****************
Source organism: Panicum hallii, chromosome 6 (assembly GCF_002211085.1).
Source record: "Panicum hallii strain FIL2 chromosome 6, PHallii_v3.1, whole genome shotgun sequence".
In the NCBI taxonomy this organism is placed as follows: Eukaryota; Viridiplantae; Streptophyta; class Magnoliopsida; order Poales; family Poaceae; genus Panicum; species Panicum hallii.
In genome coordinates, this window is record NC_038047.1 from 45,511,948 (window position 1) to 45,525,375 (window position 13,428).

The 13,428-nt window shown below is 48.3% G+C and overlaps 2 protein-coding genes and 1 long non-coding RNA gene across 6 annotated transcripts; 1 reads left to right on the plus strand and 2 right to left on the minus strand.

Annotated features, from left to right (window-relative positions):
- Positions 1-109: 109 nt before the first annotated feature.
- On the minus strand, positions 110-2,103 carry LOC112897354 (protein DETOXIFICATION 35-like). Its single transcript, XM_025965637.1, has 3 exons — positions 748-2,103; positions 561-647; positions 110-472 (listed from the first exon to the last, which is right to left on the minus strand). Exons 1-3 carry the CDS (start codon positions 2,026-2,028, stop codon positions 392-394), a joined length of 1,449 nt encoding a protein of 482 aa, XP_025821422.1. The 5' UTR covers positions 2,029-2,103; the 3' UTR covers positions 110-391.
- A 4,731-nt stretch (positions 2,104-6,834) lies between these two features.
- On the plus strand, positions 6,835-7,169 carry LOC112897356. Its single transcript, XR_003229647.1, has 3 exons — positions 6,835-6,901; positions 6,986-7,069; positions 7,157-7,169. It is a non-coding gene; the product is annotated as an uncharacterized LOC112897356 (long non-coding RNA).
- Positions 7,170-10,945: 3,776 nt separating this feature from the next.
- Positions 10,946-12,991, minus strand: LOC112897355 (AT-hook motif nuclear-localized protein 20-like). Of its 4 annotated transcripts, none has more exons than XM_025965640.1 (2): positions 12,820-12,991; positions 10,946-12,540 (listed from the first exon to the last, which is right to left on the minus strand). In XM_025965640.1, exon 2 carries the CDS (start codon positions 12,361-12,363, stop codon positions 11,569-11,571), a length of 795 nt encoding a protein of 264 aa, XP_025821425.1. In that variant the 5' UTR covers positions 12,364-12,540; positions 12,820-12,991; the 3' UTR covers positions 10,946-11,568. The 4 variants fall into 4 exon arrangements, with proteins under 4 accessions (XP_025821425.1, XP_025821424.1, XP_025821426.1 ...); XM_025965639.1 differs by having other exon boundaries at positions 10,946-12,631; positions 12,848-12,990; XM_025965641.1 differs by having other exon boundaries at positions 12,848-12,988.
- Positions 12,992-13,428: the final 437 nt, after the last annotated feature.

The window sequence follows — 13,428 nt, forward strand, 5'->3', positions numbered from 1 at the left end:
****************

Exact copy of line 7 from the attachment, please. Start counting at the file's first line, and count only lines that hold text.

- Positions 1-109: 109 nt before the first annotated feature.